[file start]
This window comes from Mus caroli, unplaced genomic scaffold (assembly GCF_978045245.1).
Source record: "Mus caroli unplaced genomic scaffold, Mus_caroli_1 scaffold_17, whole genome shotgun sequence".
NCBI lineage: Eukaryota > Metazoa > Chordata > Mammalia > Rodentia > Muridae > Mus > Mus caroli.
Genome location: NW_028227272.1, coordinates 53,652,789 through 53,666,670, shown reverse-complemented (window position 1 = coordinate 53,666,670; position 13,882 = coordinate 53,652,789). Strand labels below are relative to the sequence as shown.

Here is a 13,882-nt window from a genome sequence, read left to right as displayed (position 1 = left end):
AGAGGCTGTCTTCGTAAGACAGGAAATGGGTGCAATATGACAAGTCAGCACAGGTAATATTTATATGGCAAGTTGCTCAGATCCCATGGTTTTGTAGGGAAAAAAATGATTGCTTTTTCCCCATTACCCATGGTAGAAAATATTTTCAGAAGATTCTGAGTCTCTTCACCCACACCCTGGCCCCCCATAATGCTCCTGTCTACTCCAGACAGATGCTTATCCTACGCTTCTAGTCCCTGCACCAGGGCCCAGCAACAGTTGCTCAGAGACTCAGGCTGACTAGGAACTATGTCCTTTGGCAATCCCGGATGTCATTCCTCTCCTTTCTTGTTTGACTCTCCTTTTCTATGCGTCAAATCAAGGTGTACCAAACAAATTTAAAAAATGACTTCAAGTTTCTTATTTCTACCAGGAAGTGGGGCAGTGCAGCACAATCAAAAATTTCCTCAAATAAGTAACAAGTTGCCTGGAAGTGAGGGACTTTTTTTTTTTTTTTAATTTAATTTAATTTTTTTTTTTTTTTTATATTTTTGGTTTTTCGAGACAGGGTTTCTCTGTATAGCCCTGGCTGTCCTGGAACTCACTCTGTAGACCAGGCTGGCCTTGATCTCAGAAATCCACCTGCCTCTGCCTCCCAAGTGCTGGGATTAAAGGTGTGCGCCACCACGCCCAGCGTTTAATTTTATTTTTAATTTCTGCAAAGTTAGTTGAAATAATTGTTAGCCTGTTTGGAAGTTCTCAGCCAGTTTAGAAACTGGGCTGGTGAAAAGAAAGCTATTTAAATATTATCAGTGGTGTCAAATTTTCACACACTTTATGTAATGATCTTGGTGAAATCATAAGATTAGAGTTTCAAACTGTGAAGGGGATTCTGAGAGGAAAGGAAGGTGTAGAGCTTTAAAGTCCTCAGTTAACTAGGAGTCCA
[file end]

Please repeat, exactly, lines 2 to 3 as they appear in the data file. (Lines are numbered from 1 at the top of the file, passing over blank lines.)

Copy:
Source record: "Mus caroli unplaced genomic scaffold, Mus_caroli_1 scaffold_17, whole genome shotgun sequence".
NCBI lineage: Eukaryota > Metazoa > Chordata > Mammalia > Rodentia > Muridae > Mus > Mus caroli.